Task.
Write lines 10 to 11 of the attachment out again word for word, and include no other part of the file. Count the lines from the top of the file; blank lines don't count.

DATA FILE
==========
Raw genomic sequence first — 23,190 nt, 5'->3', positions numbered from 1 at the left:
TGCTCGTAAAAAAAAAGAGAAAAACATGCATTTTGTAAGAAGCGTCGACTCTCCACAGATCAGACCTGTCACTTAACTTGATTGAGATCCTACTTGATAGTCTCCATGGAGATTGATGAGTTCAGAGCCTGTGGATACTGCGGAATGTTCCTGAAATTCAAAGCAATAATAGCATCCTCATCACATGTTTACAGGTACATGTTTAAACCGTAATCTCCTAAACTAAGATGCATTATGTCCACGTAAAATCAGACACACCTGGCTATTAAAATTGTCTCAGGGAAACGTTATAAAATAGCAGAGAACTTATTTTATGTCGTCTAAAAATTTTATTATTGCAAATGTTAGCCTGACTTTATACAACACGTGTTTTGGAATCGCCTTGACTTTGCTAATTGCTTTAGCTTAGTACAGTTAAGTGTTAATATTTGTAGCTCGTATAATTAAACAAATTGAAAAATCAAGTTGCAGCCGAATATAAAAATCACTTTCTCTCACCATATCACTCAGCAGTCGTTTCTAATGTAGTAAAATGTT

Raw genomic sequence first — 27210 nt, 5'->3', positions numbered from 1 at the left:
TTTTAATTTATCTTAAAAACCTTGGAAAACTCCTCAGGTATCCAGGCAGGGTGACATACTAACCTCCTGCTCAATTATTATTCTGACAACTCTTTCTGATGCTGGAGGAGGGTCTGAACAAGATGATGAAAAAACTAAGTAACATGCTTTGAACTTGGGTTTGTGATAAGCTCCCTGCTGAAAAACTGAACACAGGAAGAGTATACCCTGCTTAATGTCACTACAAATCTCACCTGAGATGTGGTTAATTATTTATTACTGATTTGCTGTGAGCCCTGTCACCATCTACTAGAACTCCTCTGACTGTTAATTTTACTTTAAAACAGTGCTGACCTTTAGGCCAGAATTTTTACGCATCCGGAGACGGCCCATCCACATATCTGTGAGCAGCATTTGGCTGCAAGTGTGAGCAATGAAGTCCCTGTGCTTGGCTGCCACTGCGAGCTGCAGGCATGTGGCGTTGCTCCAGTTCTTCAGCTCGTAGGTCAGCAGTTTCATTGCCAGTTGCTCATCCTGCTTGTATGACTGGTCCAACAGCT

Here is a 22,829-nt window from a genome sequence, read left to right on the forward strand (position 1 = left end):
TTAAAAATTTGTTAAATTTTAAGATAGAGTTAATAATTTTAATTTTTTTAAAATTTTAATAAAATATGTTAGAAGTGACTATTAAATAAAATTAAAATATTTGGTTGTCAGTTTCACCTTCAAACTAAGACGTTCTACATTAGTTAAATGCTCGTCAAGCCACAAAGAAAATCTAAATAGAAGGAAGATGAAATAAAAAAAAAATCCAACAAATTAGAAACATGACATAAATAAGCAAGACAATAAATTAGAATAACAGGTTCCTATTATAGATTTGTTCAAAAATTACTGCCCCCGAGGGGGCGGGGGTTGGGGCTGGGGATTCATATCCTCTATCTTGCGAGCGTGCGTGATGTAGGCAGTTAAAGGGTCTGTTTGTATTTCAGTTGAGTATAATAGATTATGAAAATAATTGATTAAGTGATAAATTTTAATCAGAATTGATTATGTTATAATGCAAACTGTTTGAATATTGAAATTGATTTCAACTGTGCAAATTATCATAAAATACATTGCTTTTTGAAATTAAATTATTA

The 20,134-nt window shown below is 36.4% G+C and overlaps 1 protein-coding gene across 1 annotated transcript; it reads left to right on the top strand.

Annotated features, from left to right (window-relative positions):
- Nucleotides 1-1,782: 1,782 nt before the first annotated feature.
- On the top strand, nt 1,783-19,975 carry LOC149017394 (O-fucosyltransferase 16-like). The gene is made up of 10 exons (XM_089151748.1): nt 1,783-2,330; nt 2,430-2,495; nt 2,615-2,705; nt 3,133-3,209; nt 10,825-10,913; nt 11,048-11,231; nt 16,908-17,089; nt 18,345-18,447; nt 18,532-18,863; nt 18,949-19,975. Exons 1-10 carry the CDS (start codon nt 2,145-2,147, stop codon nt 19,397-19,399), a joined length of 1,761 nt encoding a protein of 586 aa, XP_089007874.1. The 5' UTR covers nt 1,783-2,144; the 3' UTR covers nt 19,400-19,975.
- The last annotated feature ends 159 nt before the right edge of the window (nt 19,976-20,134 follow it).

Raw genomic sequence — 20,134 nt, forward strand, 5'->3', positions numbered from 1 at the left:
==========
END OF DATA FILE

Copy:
- On the top strand, nt 1,783-19,975 carry LOC149017394 (O-fucosyltransferase 16-like). The gene is made up of 10 exons (XM_089151748.1): nt 1,783-2,330; nt 2,430-2,495; nt 2,615-2,705; nt 3,133-3,209; nt 10,825-10,913; nt 11,048-11,231; nt 16,908-17,089; nt 18,345-18,447; nt 18,532-18,863; nt 18,949-19,975. Exons 1-10 carry the CDS (start codon nt 2,145-2,147, stop codon nt 19,397-19,399), a joined length of 1,761 nt encoding a protein of 586 aa, XP_089007874.1. The 5' UTR covers nt 1,783-2,144; the 3' UTR covers nt 19,400-19,975.
- The last annotated feature ends 159 nt before the right edge of the window (nt 19,976-20,134 follow it).